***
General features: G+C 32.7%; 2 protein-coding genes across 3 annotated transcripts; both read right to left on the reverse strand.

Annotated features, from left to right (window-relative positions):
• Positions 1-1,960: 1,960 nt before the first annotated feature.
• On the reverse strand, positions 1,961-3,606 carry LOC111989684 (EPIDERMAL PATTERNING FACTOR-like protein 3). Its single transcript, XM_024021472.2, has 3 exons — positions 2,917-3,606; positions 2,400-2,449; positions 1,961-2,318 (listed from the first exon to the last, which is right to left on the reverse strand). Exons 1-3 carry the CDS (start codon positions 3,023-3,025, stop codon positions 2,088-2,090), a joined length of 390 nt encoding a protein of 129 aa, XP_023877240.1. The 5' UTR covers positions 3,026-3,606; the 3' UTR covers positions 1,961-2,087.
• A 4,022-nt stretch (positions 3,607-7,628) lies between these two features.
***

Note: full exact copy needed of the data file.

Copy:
General features: G+C 32.7%; 2 protein-coding genes across 3 annotated transcripts; both read right to left on the reverse strand.

Annotated features, from left to right (window-relative positions):
• Positions 1-1,960: 1,960 nt before the first annotated feature.
• On the reverse strand, positions 1,961-3,606 carry LOC111989684 (EPIDERMAL PATTERNING FACTOR-like protein 3). Its single transcript, XM_024021472.2, has 3 exons — positions 2,917-3,606; positions 2,400-2,449; positions 1,961-2,318 (listed from the first exon to the last, which is right to left on the reverse strand). Exons 1-3 carry the CDS (start codon positions 3,023-3,025, stop codon positions 2,088-2,090), a joined length of 390 nt encoding a protein of 129 aa, XP_023877240.1. The 5' UTR covers positions 3,026-3,606; the 3' UTR covers positions 1,961-2,087.
• A 4,022-nt stretch (positions 3,607-7,628) lies between these two features.